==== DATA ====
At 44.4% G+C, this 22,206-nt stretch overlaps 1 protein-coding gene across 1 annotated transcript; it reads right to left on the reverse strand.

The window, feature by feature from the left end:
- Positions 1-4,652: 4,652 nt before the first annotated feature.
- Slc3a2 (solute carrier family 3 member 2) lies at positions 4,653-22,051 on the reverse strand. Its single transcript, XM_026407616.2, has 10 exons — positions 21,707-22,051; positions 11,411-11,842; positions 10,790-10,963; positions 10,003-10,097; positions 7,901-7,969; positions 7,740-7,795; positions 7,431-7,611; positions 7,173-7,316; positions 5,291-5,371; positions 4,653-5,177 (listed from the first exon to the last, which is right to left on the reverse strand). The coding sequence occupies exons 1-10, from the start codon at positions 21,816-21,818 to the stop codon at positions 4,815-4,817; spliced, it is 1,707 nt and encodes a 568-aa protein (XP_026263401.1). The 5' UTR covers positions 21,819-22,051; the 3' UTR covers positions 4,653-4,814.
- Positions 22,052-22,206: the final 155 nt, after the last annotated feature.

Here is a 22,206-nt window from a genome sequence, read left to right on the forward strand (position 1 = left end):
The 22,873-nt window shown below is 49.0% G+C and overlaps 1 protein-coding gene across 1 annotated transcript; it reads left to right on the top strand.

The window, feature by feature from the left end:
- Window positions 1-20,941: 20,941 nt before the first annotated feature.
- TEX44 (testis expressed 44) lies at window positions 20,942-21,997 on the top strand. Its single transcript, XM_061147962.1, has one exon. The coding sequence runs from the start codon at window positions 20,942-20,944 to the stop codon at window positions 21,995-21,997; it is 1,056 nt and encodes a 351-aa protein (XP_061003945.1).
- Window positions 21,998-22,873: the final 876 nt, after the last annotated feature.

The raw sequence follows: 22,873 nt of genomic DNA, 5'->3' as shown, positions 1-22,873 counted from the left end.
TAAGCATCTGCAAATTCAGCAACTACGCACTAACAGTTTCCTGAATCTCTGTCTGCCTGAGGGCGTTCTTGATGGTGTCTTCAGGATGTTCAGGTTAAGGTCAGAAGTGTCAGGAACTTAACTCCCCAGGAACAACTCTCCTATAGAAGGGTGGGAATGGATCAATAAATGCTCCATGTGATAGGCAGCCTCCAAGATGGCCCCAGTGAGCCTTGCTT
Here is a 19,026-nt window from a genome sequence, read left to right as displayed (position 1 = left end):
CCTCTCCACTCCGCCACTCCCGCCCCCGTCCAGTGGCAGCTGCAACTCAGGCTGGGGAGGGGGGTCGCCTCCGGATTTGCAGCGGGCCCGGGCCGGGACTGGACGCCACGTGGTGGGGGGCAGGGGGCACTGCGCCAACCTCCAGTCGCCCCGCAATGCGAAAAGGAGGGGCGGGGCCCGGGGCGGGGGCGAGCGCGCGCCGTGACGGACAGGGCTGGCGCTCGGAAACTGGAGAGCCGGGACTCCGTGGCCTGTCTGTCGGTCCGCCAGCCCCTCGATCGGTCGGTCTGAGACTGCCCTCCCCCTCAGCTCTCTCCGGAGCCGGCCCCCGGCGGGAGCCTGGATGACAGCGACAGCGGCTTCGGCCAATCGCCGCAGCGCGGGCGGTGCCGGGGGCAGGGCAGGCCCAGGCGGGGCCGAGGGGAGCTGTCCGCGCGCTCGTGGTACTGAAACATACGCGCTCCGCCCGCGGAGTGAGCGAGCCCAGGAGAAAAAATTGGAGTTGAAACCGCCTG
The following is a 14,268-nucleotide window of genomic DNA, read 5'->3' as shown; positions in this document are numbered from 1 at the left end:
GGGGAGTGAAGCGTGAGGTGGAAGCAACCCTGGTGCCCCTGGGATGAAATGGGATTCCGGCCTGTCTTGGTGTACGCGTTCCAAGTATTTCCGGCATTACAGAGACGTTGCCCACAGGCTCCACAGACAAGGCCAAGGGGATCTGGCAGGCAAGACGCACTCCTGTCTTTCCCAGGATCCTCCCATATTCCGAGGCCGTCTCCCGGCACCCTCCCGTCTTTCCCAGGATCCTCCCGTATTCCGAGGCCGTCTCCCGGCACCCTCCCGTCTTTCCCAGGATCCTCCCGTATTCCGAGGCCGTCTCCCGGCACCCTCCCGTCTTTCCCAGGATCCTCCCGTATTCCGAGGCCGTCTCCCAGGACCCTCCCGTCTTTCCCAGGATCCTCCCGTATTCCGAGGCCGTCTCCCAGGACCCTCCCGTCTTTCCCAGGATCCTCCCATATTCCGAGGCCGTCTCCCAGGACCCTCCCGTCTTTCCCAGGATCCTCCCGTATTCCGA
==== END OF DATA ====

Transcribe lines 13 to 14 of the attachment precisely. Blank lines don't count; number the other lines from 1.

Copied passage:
TAAGCATCTGCAAATTCAGCAACTACGCACTAACAGTTTCCTGAATCTCTGTCTGCCTGAGGGCGTTCTTGATGGTGTCTTCAGGATGTTCAGGTTAAGGTCAGAAGTGTCAGGAACTTAACTCCCCAGGAACAACTCTCCTATAGAAGGGTGGGAATGGATCAATAAATGCTCCATGTGATAGGCAGCCTCCAAGATGGCCCCAGTGAGCCTTGCTT
Here is a 19,026-nt window from a genome sequence, read left to right as displayed (position 1 = left end):